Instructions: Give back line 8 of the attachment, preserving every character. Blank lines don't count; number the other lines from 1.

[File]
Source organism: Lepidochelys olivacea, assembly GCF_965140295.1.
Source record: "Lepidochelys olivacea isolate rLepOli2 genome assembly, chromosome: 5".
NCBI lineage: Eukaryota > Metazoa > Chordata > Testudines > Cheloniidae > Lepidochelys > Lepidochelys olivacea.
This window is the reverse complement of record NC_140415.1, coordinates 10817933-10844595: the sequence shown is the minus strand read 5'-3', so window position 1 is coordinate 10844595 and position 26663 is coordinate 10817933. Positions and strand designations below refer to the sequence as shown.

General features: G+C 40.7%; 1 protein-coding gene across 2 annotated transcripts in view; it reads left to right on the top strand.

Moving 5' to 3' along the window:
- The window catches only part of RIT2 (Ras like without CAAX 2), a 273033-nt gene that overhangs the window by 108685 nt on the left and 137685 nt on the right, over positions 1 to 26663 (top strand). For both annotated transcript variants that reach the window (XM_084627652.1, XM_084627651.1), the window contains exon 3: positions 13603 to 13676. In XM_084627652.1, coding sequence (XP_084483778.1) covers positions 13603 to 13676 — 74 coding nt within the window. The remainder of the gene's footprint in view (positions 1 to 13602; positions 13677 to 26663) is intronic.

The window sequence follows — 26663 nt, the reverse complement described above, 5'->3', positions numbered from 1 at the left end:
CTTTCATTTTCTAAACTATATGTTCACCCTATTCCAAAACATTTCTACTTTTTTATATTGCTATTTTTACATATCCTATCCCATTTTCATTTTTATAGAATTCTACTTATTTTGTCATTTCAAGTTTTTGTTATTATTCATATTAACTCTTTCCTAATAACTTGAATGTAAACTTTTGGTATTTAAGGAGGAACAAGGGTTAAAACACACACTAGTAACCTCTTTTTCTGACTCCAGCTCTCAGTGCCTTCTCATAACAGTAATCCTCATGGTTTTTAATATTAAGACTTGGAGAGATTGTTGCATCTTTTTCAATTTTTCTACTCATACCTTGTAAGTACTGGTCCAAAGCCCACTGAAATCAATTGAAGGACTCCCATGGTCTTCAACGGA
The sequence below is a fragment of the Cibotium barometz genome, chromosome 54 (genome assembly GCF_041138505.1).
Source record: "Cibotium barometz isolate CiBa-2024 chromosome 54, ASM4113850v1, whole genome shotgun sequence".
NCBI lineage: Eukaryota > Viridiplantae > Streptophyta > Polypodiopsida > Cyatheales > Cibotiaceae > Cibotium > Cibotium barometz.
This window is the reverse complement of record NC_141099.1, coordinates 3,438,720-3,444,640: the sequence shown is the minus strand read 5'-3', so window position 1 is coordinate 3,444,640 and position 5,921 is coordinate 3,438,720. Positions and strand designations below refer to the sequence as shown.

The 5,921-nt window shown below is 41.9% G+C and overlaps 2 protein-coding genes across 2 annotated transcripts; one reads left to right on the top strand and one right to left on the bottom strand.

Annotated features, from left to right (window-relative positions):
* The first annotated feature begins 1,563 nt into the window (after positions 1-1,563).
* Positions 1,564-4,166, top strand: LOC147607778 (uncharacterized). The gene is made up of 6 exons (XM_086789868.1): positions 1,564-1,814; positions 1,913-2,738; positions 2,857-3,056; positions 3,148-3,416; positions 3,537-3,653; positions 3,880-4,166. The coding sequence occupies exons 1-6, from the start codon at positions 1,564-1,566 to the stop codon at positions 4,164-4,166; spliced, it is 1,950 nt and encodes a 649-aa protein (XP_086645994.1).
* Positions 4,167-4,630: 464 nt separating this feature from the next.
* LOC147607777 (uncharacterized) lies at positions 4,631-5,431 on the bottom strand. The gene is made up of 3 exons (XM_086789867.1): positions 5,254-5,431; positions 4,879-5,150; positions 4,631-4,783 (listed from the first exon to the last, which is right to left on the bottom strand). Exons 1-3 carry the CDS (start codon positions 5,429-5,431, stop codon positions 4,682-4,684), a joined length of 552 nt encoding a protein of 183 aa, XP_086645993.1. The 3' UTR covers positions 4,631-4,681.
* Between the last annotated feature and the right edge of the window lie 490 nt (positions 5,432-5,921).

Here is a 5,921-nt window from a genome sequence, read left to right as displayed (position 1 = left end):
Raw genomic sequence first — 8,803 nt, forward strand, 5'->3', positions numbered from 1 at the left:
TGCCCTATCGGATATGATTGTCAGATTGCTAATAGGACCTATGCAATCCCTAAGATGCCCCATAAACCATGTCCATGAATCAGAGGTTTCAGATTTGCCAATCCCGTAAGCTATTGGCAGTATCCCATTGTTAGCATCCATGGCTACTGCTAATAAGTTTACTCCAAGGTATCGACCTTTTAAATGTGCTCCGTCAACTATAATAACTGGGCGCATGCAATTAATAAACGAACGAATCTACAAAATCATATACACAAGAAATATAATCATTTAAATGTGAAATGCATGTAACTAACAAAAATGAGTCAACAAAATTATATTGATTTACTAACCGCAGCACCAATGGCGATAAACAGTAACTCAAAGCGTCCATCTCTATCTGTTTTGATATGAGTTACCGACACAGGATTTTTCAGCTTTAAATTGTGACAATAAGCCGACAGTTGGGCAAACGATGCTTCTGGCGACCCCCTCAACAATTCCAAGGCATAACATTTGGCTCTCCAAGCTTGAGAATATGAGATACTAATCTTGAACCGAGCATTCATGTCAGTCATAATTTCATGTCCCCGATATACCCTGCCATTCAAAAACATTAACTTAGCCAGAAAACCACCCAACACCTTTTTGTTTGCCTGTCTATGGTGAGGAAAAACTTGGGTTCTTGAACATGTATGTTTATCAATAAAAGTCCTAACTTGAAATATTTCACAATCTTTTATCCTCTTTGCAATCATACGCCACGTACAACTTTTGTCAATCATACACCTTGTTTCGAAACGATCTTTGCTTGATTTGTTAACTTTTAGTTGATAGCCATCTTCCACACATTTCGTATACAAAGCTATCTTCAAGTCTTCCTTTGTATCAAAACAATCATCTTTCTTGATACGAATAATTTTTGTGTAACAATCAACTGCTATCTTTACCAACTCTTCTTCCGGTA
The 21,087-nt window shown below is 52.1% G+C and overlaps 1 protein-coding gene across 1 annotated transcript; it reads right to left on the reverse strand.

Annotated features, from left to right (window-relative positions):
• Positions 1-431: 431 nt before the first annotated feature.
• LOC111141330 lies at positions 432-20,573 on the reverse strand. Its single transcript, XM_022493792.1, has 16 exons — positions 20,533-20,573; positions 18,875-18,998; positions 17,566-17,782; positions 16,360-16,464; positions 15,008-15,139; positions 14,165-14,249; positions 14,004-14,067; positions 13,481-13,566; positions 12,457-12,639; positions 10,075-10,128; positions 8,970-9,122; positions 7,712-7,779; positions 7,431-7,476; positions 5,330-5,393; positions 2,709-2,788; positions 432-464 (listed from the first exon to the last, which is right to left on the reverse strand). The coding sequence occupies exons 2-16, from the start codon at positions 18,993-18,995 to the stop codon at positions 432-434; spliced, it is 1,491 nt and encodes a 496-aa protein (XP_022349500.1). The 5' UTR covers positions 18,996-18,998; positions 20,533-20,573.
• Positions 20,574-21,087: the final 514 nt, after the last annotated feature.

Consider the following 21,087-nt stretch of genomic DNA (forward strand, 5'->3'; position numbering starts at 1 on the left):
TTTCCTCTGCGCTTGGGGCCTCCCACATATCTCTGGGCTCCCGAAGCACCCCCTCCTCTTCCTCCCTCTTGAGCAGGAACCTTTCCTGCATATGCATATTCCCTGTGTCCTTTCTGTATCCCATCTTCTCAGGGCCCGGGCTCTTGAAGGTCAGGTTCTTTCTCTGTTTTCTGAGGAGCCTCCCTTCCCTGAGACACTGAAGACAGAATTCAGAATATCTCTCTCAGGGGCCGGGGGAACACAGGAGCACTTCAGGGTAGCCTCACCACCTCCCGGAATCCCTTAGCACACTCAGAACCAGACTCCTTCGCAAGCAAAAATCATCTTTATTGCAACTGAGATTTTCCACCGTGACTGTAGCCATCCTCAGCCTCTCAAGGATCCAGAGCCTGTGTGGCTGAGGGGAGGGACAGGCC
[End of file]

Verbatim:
The window sequence follows — 26663 nt, the reverse complement described above, 5'->3', positions numbered from 1 at the left end: